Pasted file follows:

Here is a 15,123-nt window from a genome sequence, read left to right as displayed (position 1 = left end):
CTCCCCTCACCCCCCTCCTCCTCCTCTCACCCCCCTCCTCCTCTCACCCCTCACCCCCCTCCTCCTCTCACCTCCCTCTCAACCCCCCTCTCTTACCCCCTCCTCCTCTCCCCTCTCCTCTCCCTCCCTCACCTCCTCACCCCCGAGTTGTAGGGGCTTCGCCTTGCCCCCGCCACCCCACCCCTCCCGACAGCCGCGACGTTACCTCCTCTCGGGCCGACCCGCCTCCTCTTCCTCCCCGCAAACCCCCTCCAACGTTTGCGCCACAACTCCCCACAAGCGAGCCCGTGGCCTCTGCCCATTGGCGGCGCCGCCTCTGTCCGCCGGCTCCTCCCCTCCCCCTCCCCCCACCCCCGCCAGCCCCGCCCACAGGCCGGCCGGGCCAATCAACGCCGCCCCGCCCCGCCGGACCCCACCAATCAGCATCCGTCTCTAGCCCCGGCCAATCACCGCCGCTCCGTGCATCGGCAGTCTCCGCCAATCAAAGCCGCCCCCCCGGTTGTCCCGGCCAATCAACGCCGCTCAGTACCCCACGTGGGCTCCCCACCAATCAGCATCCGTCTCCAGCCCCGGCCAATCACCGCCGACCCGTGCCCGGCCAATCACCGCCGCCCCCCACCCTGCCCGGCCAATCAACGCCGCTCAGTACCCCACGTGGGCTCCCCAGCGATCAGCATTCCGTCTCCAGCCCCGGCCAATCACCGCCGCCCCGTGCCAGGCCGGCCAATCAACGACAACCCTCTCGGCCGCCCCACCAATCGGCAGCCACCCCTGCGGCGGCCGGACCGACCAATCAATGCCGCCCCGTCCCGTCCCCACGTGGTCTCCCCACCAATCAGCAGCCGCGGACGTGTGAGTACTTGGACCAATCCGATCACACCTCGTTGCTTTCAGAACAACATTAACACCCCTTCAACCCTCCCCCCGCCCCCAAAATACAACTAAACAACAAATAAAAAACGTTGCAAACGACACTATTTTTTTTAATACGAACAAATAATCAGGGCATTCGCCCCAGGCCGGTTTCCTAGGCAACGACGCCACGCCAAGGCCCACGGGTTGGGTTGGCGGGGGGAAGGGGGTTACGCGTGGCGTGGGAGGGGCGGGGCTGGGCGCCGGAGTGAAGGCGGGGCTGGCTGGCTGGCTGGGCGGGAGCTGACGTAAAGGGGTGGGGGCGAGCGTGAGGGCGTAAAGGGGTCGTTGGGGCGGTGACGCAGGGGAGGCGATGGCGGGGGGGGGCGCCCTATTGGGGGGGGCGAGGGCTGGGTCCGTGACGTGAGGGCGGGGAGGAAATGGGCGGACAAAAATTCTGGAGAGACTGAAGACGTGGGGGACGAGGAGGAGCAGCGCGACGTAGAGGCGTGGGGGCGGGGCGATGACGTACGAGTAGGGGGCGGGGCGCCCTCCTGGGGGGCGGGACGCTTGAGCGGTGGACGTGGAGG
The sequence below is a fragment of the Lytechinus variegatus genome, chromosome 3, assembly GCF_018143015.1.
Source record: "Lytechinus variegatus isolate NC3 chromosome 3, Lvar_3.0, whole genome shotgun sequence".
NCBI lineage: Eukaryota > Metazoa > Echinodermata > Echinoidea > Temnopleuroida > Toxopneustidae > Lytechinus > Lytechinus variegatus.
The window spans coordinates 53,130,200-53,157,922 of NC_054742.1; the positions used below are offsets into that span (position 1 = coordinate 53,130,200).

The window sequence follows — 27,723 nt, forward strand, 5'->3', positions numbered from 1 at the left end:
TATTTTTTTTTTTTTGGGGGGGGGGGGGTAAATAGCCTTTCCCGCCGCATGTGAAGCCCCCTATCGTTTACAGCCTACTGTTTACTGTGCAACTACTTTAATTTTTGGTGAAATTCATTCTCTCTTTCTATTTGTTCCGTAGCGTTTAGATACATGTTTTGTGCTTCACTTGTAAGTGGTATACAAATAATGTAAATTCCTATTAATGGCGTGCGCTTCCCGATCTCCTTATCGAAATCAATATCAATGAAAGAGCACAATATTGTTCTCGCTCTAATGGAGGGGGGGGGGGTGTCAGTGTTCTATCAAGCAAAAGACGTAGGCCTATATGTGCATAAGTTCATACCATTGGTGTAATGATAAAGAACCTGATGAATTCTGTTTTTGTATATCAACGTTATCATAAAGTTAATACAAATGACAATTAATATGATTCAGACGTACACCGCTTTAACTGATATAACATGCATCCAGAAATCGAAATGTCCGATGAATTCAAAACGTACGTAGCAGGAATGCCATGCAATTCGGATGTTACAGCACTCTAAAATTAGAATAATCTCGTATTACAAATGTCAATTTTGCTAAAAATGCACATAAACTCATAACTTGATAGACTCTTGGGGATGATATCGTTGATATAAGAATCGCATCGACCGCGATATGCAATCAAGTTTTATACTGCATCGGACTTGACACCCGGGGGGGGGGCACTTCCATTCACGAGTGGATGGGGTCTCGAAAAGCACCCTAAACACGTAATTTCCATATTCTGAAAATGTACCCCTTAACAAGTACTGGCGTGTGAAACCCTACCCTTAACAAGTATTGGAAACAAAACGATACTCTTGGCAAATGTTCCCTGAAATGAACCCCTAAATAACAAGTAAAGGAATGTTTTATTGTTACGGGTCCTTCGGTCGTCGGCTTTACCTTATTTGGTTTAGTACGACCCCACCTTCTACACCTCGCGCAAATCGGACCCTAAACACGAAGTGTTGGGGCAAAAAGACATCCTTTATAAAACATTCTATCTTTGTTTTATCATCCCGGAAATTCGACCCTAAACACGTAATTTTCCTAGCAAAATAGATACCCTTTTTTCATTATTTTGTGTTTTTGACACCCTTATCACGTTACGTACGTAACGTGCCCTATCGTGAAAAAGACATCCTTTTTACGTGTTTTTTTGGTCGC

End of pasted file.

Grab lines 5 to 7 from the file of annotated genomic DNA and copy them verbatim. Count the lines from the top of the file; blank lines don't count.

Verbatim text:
NCBI lineage: Eukaryota > Metazoa > Echinodermata > Echinoidea > Temnopleuroida > Toxopneustidae > Lytechinus > Lytechinus variegatus.
The window spans coordinates 53,130,200-53,157,922 of NC_054742.1; the positions used below are offsets into that span (position 1 = coordinate 53,130,200).

The window sequence follows — 27,723 nt, forward strand, 5'->3', positions numbered from 1 at the left end: